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Send Recipes Or Recipe Requests To: – for Dec. 10, 2009

RECIPE SWAP A New Cookbook In The Works

Frieda Martens of Winnipeg is preparing a cookbook focused on the wild fruit of the Prairies and she’s looking for recipes to include. Frieda writes: “The recipes I want have to be ones they use and must have wild fruit in them. I am not interested in information already on Certo boxes, but special things you do with the wild fruit. I am particularly interested in the following fruits:

saskatoons, wild strawberries, wild raspberries, wild plums, high-bush cranberries, ground cherries, chokecherries, pin cherries, nannyberries, black currants, western sand cherries, rosehips, mulberries, wild grapes and blueberries.”

Frieda would also appreciate any photos of baking using wild fruits sent her way. You can send your recipes directly to Frieda c/o 82 Desjardins Dr., Winnipeg, Man., R3X 1M8 or email her at [email protected]

She would prefer you to send recipes to her by email if possible.


Co-operator readers will have enjoyed recipes from Great Tastes of Manitoba, the longest running television cooking show in Manitoba’s history. We’ve also featured Great Tastes recipes in this newspaper.

Now you can own a cookbook containing many of the fine Great Tastes recipes you’ve tried – or wanted to try! – over the years. To mark the 20th year of the show, eight producer groups in this province have released a beautiful hardcover cookbook titled Great Tastes of Manitoba: Celebrating Delicious, Local Food. The cookbook contains over 85 meal ideas featuring homegrown ingredients raised and grown by Manitoba farmers and ranchers. It also has wonderful photos and tidbits from the past 20 years of the show. The cookbook was produced by Studio Publications in Winnipeg and is available at McNally Robinson Booksellers, Chapters, Wal-Mart and Safeway for $29.99. A great gift for the cook on your Christmas list!

Here’s a sampling of what you’ll find inside Great Tastes of Manitoba.


Thanks again to readers who’ve begun sending us recipes for our new recipe swap. We’re looking for your best recipes. Do you have a recipe that frequently receives compliments? We’d love to publish it here. Tell us something about it as well. Or, are you looking for a recipe, or for ideas to use up something you may have in abundance? Do send us your recipe or idea requests and we’ll publish them too.

Preheat oven to 325F. Heat oil in a skillet over medium heat. Cook mushrooms, onion and red bell pepper until onion is tender, about 4 minutes. Remove half of the spinach from the package, and reserve the rest for another use. With your hands, squeeze out as much excess moisture as possible. Add spinach, bread crumbs and seasonings to the mushroom mixture; set aside. Trim any excess meat from exposed rib bones. Carefully slide a long knife through the centre of the meat from one end of the rack to the other. Enlarge the hole slightly with the knife, then remove the knife and use your fingers to gently open up the hole. Pack the stuffing into the opening, first from one end, then from the other. If desired, cover bones with aluminum foil to prevent browning. Place rack in a roasting pan and cook uncovered for 20 to 25 minutes per pound (0.5 kg) or until the internal temperature reaches 155F (68C). Place any extra stuffing in a greased casserole; cover and bake for 30 to 60 minutes, depending on the amount. Remove the roast from the oven, tent loosely with foil, and let rest for 10 minutes before slicing. Serves 6.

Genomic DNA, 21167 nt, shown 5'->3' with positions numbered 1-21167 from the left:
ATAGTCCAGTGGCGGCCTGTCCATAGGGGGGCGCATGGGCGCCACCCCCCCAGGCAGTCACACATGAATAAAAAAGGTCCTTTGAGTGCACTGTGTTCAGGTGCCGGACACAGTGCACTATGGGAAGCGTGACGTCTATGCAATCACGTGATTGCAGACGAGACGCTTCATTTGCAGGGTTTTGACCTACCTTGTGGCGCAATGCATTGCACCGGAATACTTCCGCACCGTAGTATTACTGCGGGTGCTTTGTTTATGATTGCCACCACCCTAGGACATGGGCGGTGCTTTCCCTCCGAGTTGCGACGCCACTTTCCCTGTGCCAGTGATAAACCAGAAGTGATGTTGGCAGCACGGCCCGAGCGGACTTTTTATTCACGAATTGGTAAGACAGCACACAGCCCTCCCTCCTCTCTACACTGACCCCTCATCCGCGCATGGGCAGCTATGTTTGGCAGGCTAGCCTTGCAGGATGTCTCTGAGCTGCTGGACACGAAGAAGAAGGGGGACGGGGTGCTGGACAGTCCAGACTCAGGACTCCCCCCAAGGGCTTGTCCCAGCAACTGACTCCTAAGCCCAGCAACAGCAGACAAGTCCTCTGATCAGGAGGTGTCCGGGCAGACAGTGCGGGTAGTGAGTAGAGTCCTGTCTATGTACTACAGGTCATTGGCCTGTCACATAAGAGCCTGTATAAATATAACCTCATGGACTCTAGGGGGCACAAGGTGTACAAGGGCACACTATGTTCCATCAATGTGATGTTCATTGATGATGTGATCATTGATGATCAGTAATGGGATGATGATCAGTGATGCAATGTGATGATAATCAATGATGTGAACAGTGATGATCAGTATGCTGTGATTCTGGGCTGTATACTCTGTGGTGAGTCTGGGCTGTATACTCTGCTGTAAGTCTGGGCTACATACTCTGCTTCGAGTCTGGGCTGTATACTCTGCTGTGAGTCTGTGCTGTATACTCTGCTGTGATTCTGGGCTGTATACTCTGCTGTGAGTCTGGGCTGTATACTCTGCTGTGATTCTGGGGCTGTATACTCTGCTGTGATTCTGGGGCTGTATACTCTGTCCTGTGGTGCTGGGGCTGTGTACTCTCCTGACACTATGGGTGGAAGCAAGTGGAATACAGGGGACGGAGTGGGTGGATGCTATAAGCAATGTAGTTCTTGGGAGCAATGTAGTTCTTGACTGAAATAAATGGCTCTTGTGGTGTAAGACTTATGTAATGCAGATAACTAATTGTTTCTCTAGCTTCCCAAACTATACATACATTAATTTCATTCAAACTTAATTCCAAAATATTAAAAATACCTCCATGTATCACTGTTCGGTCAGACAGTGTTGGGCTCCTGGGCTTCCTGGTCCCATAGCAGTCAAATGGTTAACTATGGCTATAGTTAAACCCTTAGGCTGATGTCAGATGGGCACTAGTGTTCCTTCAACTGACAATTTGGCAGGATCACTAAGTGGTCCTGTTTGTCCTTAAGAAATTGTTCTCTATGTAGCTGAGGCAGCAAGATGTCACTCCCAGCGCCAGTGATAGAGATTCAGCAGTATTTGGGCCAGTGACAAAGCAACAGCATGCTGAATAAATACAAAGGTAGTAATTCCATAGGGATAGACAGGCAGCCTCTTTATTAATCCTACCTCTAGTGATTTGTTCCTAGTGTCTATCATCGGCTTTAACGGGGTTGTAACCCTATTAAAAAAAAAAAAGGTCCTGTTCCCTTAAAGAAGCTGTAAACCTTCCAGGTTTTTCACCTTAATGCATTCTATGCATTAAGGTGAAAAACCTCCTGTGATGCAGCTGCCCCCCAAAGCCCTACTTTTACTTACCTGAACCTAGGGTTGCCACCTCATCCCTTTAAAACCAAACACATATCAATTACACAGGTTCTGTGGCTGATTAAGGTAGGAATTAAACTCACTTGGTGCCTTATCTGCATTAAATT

2 tbsp. canola oil

1/2 c. chopped white or

brown mushrooms

1/2 c. chopped onion

1/2 c. chopped

red bell pepper

1 10-ounce (300-g)

package frozen chopped

spinach, thawed

2 c. soft bread crumbs

1/2 tsp. salt

1/2 tsp. pepper

1/4 tsp. dried sage

1/4 tsp. garlic powder

1 rack of pork, 3 pounds

(1.5 kg)

1lb. turkey breast meat,

cut into cubes

2 tbsp. all-purpose flour

3 tbsp. canola oil

2 tbsp. butter

3 onions, chopped

2 celery stalks, sliced

2 large carrots, sliced

2 parsnips, sliced

Toss turkey with flour to coat. In a large, heavy-bottom pot or Dutch oven, heat oil and butter over medium-high heat. Add turkey and sauté on all sides until lightly browned. Remove turkey from pot and set aside. Add onion, celery, carrot, parsnip, mushrooms, garlic, and rosemary. Sauté for 10 minutes or until onion is transparent. Return turkey to the pot; add wine and chicken stock. Cover and reduce heat to simmer. Cook 20 minutes or until vegetables are tender. Stir in half-and-half and season with salt and pepper to taste. Slice off the top third of the kaiser rolls. Hollow out the inside of the rolls, leaving a 1/4-inch crust to form a bowl. Fill each roll with stew, replace the top, and serve. Serves 4.


2/3 c. tarragon vinegar

1/3 c. canola oil

2 tbsp. granulated sugar

1 tbsp. chopped fresh

basil, or 1 teaspoon

(5 ml) dried

1 tbsp. chopped fresh

thyme, or 1 teaspoon

(5 ml) dried

In large glass bowl, whisk together first 9 ingredients. Gently stir in onions and mushrooms. Cover and refrigerate at least 4 hours or overnight. Drain before serving. Serves 4 to 6

All recipes reprinted with permission from Great Tastes of Manitoba: Celebrating Delicious, Local Food. Studio Publications, 2009.

Manitoba Co-operator Recipe Swap

Box 1794, Carman, Man. R0G 0J0

or e-mail

[email protected]


2 c. fresh button

mushrooms, sliced

1 garlic clove, minced

1 tbsp. fresh rosemary,


2 c. dry white wine

1 c. chicken stock

1/2 c. half-and-half

4 large kaiser rolls

Salt and pepper to taste

1/4 tsp. crushed

red pepper

1 garlic clove, minced

1/2 tsp. salt

Pepper, to taste

1 onion, thinly sliced and

separated into rings

1 lb. white button




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